Datong Securities said the downward trend may be reversed as the government ratchets up supportive measures. But the broker also said it usually needs a period of time for investors to regain confidence.

“Investment opportunities may lie in listed companies’ semi-annual financial results, which are due this month,” said Datong Securities.

HSBC said the government still had more options to stabilize the market, but did not elaborate on this. As liquidity matters the most in the stock market, investment firm CICC forecasted that the country’s monetary policy will “stay on the loosening course”.

Southern Metropolis Daily: 习大大和普京动漫短片中开碰碰车玩自拍

南方都市报  2015-07-03 19:25 作者 商西

南都讯 记者商西 发自北京 下周,习大大又要去俄罗斯了。“这些领导人老见面有意思吗?”复兴路上工作室今天上午发布的“跟着大大走”动漫短片,回答了一系列“尖锐”问题。








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Xinhua: President Xi calls for better role of “mass organizations” | 2015-07-08 01:02:40 | Editor: huaxia

Chinese President Xi Jinping speaks at a conference on improving the mass organizations’ operation in Beijing, capital of China, July 7, 2015. (Xinhua/Lan Hongguang)

BEIJING, July 7 (Xinhua) — President Xi Jinping said on Tuesday that China’s 1.3 billion people should be better mobilized by mass organizations to achieve the country’s full potential.

The work of mass organizations is an important component of the Communist Party of China’s (CPC) work, as they are the channels that connect the public with the CPC, Xi said at a conference on improving mass organizations.

Mass organizations represent people from different lines of work or age groups, such as trade unions, youth leagues and women’s groups.

Mass organizations should mobilize the citizens to closely unite around the CPC and converge people’s passion for better life into a strong force… and jointly work for the realization of the Chinese Dream of the rejuvenation of the Chinese nation, Xi said.

“The Party should always share the fate of the people, with their hearts closely linked together,” he said.

He also called for the establishment of more powerful organizations that would play an important role in advancing state governance.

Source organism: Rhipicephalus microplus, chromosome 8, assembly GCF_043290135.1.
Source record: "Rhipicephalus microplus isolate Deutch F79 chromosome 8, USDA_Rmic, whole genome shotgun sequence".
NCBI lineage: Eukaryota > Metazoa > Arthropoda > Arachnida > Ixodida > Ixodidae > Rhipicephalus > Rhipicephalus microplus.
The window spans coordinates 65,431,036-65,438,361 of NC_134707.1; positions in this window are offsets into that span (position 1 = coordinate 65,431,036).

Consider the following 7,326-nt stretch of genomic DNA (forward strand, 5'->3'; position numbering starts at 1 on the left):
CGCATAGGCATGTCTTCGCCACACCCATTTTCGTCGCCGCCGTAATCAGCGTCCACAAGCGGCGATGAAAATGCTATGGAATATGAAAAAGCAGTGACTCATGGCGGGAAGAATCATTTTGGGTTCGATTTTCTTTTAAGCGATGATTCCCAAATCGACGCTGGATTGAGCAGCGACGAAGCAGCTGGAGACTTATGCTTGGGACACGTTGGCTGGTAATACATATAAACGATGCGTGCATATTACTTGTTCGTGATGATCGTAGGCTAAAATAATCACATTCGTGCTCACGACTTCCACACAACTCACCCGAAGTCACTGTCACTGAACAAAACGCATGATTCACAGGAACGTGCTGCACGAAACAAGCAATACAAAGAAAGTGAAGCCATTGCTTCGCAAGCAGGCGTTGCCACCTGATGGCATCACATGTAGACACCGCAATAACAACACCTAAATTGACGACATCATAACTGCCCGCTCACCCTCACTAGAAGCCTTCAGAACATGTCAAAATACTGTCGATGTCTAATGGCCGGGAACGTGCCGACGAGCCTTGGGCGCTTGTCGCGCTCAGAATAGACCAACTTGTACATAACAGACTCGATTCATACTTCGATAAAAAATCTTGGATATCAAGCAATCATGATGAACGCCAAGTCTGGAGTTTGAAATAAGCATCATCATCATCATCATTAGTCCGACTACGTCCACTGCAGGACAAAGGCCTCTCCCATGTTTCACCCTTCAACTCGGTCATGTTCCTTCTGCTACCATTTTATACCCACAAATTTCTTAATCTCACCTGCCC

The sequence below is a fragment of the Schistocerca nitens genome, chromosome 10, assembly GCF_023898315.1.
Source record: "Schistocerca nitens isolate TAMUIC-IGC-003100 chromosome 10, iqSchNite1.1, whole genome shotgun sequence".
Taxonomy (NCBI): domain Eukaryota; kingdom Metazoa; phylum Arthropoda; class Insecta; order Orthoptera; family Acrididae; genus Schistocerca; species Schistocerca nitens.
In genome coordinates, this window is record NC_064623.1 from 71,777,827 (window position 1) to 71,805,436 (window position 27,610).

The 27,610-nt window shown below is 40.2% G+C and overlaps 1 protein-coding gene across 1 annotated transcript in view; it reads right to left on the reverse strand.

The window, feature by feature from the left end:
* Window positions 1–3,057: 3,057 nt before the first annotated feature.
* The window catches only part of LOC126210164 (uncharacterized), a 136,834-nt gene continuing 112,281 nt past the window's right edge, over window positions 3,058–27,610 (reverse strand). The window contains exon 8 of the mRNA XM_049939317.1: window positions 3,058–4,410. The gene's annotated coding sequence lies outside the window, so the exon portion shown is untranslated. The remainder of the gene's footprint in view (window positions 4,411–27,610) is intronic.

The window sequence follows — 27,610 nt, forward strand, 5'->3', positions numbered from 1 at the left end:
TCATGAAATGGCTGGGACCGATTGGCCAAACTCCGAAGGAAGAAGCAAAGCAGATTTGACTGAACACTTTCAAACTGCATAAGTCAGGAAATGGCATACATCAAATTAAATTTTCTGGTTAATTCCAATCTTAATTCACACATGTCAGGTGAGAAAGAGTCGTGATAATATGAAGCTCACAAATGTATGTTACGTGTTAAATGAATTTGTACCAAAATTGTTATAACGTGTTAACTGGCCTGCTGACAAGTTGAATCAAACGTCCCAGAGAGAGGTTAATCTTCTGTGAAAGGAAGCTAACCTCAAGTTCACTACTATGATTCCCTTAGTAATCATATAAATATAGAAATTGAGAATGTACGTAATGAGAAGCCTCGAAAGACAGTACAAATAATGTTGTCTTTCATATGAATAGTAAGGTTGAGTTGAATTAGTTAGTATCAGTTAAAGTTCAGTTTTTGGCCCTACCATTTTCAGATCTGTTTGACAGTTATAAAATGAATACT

This was the first time that the CPC Central Committee has held such a conference, he said, adding the meeting’s major task was to address new problems with the Party’s work on mass organizations.

The president noted that mass organizations had played a positive role in encouraging the public to follow the Party’s leadership.

But he warned there was a risk of “being alienated from the people.”

“Under new circumstances, the work of mass organizations should be improved, not weakened or allowed to stagnate,” Xi said.

Chu Songyan, a professor with the Chinese Academy of Governance, noted that the role of these organizations had been weakened after reform and opening-up started in the 1970s.

“Their link to the Party was still close then, but they didn’t maintain smooth communications with the people they represented,” Chu said, stressing that their role should only be amplified “in the new situation”.

Xi said these organizations must always follow the leadership of the CPC so that the people can be united around the CPC in the “widest and closet way.”

“Mass organizations must maintain a high degree of unity with the CPC Central Committee in thoughts, politics and deeds, and strictly observe political discipline and rules,” Xi said.

These organizations should lead the people by encouraging them to stick to the socialist path with Chinese characteristics and championing the practice of “core socialist values,” he said.

Xi noted that such mass organizations must enhance engagement with the masses and focus more on the grass roots, said Xi.

Leaders must “immerse themselves with the masses, serving them wholeheartedly, while carrying out the mass-line firmly,” said Xi.

He added that the management and operation of these organizations should be adjusted to better suit modern life.

“More outstanding people should be encouraged to join mass organizations,” he added.

“Post-1980s and 1990s generations have very active thoughts and a different set of interests and values, and the Communist Youth League has to adapt to that to expand its fan base and improve its service functions,” said Ding Yuanzhu, a professor with Peking University.